Infant Salvation: Infant Regeneration, Part 2
I said that in this installment we’d take a more direct look at the scriptures in question for this concept. Here’s a brief recap:
Luke 1:15: “For he will be great before the Lord. And he must not drink wine or strong drink, and he will be filled with the Holy Spirit, even from his mother’s womb.” Here we see that John the Baptist was filled with the Holy Spirit from the time he was but a mass of rapidly dividing cells and growing tissue in his mother Elizabeth’s womb. Wayne Grudem quips that “we might say that John the Baptist was ‘born again’ before he was born! (Systematic Theology, 500)”
Another instance is found in the Psalms, where David says of himself (and prophetically, of Jesus): “Yet you are he who took me from the womb; you made me trust you at my mother’s breasts. On you was I cast from my birth, and from my mother’s womb you have been my God. (Psalm 22:9-10)” Note the similarities between David and John the Baptist.
Now, let us critique the interpretation of these verses. I think that we can clearly understand that infant regeneration does not have to be inferred from the passages quoted. Here is why.
With Luke 1:15, we can clearly see that in no way, shape, or form do we read that John the Baptist was “saved” from his mother’s womb. In fact, if we read our Gospels, we see that John the Baptist had his doubts about whether Jesus was the Messiah! It is debatable as to whether John knew his cousin Jesus was the Lord until just before His baptism. But as Scripture is silent on both matters (John’s prenatal salvation and a priori knowledge of Jesus’ Messiahship), these are issues we do not have to infer from the text.
To be “filled with the Spirit” appears to be something very Old Testament-like, and very, very likely it is this understanding of being Spirit-filled that Luke is referring to. Remember, the Holy Spirit was not given to believers in the manner we understand as salvific until Pentecost. This explanation is the simpler – and much more Biblical – of the two possibilities. Therefore we cannot say that John the Baptist was “saved from his mother’s womb.”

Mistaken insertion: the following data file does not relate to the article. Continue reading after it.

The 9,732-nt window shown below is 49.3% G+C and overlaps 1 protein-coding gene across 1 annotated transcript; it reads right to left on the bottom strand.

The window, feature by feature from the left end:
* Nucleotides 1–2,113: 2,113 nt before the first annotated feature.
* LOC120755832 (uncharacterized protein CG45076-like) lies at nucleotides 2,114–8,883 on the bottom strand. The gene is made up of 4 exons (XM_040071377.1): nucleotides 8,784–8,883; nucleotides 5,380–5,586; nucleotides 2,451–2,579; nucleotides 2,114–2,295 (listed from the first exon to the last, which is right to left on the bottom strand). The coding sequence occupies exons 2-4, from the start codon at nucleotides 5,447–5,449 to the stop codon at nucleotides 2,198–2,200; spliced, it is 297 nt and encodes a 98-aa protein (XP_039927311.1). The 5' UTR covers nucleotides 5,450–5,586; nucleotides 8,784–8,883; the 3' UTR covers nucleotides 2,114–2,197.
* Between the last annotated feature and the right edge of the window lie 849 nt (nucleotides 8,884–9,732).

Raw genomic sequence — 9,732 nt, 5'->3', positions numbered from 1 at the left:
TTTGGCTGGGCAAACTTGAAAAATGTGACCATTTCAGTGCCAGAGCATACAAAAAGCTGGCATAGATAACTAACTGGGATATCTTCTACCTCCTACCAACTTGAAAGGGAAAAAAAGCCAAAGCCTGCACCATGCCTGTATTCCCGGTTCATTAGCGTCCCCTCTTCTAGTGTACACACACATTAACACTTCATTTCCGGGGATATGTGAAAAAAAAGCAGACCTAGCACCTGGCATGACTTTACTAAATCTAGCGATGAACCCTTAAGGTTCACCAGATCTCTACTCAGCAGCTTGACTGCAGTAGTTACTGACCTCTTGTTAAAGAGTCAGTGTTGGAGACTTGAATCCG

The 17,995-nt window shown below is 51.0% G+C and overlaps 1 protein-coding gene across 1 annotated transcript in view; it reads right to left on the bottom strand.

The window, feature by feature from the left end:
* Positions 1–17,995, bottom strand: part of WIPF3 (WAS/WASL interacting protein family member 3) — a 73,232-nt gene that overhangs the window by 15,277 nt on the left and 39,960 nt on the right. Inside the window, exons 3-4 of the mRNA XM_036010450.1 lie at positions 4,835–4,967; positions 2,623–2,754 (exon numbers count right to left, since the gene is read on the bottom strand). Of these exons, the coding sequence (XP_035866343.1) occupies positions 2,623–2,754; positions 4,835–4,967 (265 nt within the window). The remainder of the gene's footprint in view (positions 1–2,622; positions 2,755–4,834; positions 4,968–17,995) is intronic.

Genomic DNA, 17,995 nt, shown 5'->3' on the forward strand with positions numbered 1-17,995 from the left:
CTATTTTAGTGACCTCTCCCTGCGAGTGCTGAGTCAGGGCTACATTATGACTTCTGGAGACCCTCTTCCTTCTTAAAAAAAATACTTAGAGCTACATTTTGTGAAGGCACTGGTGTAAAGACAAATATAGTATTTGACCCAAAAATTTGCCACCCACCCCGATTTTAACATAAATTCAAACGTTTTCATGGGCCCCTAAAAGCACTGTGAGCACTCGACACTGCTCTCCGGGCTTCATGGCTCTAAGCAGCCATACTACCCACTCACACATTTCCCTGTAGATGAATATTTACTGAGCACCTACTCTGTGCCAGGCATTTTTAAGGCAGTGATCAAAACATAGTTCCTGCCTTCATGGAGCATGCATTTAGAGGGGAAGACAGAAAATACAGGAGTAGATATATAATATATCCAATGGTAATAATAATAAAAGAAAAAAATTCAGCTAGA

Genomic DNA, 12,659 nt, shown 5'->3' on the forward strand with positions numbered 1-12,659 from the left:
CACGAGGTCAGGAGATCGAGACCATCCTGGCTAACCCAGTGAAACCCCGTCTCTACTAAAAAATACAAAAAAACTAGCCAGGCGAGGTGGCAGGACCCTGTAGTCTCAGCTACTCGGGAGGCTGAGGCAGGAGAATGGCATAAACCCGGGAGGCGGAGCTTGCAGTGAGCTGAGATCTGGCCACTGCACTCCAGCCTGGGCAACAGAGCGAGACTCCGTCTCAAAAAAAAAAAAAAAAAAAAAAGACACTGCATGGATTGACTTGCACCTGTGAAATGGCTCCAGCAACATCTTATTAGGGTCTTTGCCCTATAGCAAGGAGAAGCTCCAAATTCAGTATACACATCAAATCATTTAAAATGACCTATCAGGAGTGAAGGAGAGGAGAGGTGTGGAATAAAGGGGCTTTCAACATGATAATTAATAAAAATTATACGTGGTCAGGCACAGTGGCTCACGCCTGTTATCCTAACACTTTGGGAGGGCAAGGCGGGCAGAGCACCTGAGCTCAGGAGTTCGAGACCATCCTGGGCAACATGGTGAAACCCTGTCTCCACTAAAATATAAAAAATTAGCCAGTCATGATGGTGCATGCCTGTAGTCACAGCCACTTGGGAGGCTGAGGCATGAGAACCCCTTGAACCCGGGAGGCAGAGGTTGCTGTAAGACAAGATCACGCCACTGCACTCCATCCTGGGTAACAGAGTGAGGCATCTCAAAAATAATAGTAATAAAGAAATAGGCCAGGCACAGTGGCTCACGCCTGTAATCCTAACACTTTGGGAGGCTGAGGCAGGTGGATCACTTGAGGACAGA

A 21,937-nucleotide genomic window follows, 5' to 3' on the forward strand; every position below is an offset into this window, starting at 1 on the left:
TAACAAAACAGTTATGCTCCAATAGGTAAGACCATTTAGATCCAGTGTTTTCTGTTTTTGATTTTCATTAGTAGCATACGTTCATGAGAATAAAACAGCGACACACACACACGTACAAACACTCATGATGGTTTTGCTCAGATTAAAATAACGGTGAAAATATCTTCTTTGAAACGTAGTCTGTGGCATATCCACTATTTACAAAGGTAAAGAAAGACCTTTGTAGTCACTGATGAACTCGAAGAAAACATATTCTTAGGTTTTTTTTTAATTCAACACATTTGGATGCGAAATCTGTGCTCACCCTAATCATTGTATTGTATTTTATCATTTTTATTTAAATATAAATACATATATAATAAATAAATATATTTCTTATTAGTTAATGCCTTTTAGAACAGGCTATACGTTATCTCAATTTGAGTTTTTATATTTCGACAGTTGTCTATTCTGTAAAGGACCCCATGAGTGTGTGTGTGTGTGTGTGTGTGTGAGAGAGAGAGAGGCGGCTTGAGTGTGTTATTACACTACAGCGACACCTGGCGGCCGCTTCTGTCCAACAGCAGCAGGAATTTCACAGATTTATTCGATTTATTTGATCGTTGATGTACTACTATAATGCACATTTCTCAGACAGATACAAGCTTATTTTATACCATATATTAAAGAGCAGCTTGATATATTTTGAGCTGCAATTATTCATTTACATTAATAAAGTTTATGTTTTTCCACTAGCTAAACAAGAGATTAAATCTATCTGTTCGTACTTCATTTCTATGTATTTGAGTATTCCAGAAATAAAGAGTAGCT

In the same manner, we cannot say that Psalm 22 states David was “saved” from his mother’s womb. We must understand that until the modern day, Israelites (or Hebrews, or in Jesus’ day until now, Jews) were raised from birth to worship Jehovah only. Think about this. A babe was circumcised on the 8th day and was also presented to the priest in the Temple. Worship of the one true God began the moment a child was born, not when they understood that it was right to worship. It is more likely that David is saying that he has been raised from birth to regard God as the only god worthy of worship.
Incidentally, Psalm 22 makes a stronger case for infant regeneration, since verse 9 says that God made David trust Him. But since it is not clear that trust is the regenerative trust of saving faith, we do not have to infer infant regeneration in this passage. Perhaps a better inference is to say that David learned what saving faith was like by trusting that he would be fed when suckled by his mother. Saving faith is utter dependency on the Lord, and a baby is utterly dependent on its mother for nourishment. Coupled with the understanding we have in the above paragraph, it is quite likely that David is saying he was raised from birth to be utterly dependent on the only God worthy of his worship.
We must, however, be willing to say that it is entirely possible for God to regenerate an infant or small child unto salvation. An omnipotent God can most certainly save an infant or small child if He so chooses. Indeed, we must fervently hope and pray that such is the case. But since Scripture is glaringly silent, we must not make inferences into this issue, nor can we state as fact that God does what this doctrine teaches.
So, I think that in conclusion we cannot accept the doctrine of infant regeneration. It is contrary to Scripture — it unwarrantedly bypasses the Scriptural means of salvation, it potentially (I won’t say ultimately) leads to a modification of post-mortem salvation (which is an un-Scriptural position), and it potentially takes the power of salvation out of God’s hands and puts it squarely in the infant’s. And we cannot accept a position that leaves us no hope that dead infants are with the Lord.
In the next post, we will look at a final position held by those who advocate infant salvation: the call of Christ to children.